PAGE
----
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The Gaslight Anthem’s Brian Fallon Looks Back on ‘The ’59 Sound’

Ahead of a 10th-anniversary demos-and-outtakes collection, the singer-guitarist reflects on the cult classic that accidentally defined a generation

The Gaslight Anthem 59 Sound brian fallon new jersey

The Gaslight Anthem's Brian Fallon looks back on his band's breakthrough LP, 'The '59 Sound,' ahead of a new demos-and-outtakes collection.

Ryan Russell

Brian Fallon needs to correct himself.

“The kids are real excited,” the singer-guitarist starts to say when asked how the first few shows of the Gaslight Anthem‘s current tour celebrating the 10th anniversary of The ’59 Sound have been going.

“I say kids, but they’re not kids, which I’m finding out. It’s funny, because you always assume that when you look out on an audience, especially when you do something like The ’59 Sound, you have this element of when it happened, like I’m playing a record I wrote when I was 26, so for some reason you assume that the audience is still 26. But they’re not.”

Fallon, now 38, is in the midst of the first few shows that he’s played with the Gaslight Anthem since 2015. That year, not long after recording their mixed-bag fifth album Get Hurt (Fallon has compared it unfavorably to the Replacements’ All Shook Down), the New Jersey roots-punk band announced an indefinite hiatus.

The reason for the group’s temporary reunion? The ’59 Sound, the group’s breakthrough second album. Released in August 2008, just as the global economy was collapsing in the final months of George W. Bush’s presidency, the album became a cult classic, capturing a communal loss of innocence for a generation, raised on baby-boomer nostalgia, that had suddenly found itself facing a newly uncertain, student-debt–saddled future.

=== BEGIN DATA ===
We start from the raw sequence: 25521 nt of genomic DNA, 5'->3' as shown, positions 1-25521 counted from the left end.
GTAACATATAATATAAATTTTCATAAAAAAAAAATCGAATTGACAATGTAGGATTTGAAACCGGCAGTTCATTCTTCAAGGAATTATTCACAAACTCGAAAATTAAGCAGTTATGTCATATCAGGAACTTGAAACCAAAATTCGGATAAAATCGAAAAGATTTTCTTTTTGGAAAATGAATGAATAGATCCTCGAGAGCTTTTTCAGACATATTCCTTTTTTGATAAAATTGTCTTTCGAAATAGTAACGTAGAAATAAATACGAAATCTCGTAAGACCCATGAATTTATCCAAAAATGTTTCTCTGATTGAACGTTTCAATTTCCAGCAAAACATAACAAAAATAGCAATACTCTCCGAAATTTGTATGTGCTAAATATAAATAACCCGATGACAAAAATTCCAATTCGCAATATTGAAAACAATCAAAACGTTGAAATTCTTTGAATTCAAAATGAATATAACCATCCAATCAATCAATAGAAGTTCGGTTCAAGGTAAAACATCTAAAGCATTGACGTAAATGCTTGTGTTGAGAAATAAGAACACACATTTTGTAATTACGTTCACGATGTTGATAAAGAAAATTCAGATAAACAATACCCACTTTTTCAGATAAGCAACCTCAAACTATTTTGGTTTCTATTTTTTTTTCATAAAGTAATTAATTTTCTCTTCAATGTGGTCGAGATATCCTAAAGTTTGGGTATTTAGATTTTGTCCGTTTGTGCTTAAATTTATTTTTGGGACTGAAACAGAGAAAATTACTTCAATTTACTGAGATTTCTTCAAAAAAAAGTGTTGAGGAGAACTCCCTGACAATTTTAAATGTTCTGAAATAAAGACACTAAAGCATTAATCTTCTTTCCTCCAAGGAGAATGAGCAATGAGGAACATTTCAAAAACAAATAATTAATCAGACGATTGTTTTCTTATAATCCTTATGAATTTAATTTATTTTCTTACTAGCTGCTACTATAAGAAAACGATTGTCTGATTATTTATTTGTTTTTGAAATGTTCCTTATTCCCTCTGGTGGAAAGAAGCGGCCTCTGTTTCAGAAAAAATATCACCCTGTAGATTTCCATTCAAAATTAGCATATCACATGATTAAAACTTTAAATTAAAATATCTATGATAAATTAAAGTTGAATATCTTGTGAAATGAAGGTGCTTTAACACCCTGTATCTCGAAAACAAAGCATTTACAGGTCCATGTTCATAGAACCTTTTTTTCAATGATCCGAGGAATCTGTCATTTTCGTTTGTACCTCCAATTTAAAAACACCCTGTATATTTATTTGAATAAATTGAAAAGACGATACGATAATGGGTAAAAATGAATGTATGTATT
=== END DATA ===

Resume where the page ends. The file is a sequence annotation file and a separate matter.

“The album was sort of a funeral for those years when you’re in your teens or early twenties, the things you hold as idealistic,” Fallon says today, looking back on the record.

When the band first got back together earlier this summer, they contemplated recording new material (“when an anniversary comes up, you start to think about that naturally”), but for now they have no plans to record or tour beyond a series of anniversary shows that run through August.

Instead, on Friday, to celebrate the album’s anniversary, the Gaslight Anthem will release The ’59 Sound Sessions, a collection of demos, alternate takes and outtakes from the sessions with the album’s producer Ted Hutt.

Just a few days after performing the album in New York, Rolling Stone spoke to Brian Fallon about The ’59 Sound‘s surprising staying power.

You’ve just wrapped up the first few full-album shows. What have been your first impressions?
I’ve been noticing that some of the people in the crowd are my age and older, and I’ve been realizing that it’s not kids who are coming to see us. It’s cool to me that people have taken the record and grown up with it. That was never part of the plan when we started out. We never thought that anyone would ever take a record that we made and make it a part of their lives.


There’s so much anxiety about aging on
The ’59 Sound, a deep fear about the passing of youth. Hearing the album performed today is sort of comforting – like, hey, we’re all 10 years older, and everyone turned out more or less all right.
That makes sense, and it’s something I find, as I’ve gotten older in these 10 years. It’s amazing to me, when people start their career you write about maybe a couple of topics and you find that as you grow older, a lot of those topics never resolve, because I think your job as a writer is to pose questions as you see them. I don’t know if we’re supposed to give answers to people because I don’t know if we have any. So it’s fun seeing themes in The ’59 Sound that then carried onto American Slang and Handwritten and Get Hurt, and even into my solo work. You’re searching for the same thing and maybe you’re not finding the answers you thought you would, but you’re finding different ones. 

It’s interesting to hear you say that you feel like you’re still wrestling with the same things in your music that you were dealing with on The ’59 Sound.
The big thing for me is I was happy when I went back and learned these songs. I hadn’t listened to the record in many years, but when I was going back and looking at some of the lyrics, I found that I wasn’t embarrassed by what I was saying. Sure, there are maybe things that I would have written differently now, but it feels good to me, to be able to look at it and go, “OK, I can see where the 27-year-old was struggling with things that the 37-year-old is still struggling with.” It’s not embarrassing to me, 10 years later.